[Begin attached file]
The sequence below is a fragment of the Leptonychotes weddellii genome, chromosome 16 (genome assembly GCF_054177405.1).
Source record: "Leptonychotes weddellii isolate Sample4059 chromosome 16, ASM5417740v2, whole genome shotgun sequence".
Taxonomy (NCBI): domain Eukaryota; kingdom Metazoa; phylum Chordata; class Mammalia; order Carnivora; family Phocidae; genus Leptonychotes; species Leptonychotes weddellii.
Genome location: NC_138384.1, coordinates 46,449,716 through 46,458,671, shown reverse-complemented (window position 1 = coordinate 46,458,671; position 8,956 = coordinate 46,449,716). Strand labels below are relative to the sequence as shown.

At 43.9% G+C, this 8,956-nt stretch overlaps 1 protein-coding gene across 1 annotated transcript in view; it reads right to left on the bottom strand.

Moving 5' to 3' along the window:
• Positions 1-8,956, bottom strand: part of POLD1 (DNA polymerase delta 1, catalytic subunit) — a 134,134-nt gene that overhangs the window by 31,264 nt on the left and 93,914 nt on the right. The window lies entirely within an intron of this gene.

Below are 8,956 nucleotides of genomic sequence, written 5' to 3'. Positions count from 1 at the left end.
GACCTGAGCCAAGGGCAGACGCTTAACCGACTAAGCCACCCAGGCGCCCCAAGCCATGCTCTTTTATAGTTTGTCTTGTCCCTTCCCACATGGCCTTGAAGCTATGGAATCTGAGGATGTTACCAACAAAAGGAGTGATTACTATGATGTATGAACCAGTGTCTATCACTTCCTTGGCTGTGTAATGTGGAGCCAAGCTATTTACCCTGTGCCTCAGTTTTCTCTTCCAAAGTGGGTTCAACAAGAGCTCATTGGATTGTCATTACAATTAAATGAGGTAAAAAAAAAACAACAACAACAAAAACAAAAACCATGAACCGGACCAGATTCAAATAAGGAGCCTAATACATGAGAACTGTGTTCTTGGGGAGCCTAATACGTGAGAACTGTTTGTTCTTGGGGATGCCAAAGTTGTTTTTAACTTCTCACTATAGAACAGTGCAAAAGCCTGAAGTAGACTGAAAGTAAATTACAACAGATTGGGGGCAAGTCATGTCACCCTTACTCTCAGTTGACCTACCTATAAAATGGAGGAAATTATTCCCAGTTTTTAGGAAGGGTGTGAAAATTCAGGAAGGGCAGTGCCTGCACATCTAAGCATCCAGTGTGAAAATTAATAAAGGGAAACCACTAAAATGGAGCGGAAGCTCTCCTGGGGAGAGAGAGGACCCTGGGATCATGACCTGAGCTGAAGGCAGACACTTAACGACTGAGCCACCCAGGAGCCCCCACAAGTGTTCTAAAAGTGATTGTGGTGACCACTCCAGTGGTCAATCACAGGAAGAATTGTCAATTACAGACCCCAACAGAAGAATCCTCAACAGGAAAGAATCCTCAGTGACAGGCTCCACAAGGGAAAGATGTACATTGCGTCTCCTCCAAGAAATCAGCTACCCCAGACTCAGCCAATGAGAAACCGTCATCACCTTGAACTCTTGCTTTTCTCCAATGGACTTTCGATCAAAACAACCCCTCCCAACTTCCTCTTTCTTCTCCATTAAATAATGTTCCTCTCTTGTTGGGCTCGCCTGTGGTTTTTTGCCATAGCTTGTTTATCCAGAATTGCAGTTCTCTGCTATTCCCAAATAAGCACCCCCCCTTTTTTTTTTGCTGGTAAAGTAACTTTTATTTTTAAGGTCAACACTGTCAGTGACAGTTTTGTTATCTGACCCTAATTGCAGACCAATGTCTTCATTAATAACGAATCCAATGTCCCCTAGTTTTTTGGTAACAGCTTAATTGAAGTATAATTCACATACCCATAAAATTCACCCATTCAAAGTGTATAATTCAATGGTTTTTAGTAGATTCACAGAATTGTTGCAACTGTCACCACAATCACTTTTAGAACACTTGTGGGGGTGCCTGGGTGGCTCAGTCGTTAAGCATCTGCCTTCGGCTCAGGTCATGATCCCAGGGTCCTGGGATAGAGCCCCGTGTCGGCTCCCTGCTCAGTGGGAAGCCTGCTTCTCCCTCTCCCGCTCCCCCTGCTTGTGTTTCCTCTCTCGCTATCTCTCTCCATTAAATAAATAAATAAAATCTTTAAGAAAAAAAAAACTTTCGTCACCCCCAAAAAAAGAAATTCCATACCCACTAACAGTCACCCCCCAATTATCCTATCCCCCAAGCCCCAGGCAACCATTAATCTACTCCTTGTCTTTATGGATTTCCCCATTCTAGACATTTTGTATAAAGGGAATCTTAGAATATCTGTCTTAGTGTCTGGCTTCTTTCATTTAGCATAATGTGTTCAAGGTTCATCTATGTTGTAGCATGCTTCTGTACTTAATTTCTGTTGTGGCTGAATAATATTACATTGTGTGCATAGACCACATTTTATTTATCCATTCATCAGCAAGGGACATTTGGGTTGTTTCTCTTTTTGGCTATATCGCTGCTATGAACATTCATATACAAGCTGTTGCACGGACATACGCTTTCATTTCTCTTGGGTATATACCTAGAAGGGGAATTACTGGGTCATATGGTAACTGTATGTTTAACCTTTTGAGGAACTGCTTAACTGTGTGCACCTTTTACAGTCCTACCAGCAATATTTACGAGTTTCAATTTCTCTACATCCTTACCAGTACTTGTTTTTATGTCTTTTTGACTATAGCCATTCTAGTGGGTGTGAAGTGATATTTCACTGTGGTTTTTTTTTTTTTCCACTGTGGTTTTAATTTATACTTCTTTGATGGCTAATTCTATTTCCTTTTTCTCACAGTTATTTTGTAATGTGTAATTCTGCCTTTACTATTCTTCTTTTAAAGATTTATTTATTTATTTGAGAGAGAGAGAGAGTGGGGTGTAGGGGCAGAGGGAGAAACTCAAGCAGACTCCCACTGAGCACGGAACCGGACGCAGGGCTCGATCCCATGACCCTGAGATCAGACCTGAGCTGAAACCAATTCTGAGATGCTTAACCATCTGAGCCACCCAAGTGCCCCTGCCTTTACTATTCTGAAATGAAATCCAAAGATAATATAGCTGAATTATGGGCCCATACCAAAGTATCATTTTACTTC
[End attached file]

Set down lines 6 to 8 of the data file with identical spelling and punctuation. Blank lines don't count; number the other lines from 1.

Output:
Moving 5' to 3' along the window:
• Positions 1-8,956, bottom strand: part of POLD1 (DNA polymerase delta 1, catalytic subunit) — a 134,134-nt gene that overhangs the window by 31,264 nt on the left and 93,914 nt on the right. The window lies entirely within an intron of this gene.

Below are 8,956 nucleotides of genomic sequence, written 5' to 3'. Positions count from 1 at the left end.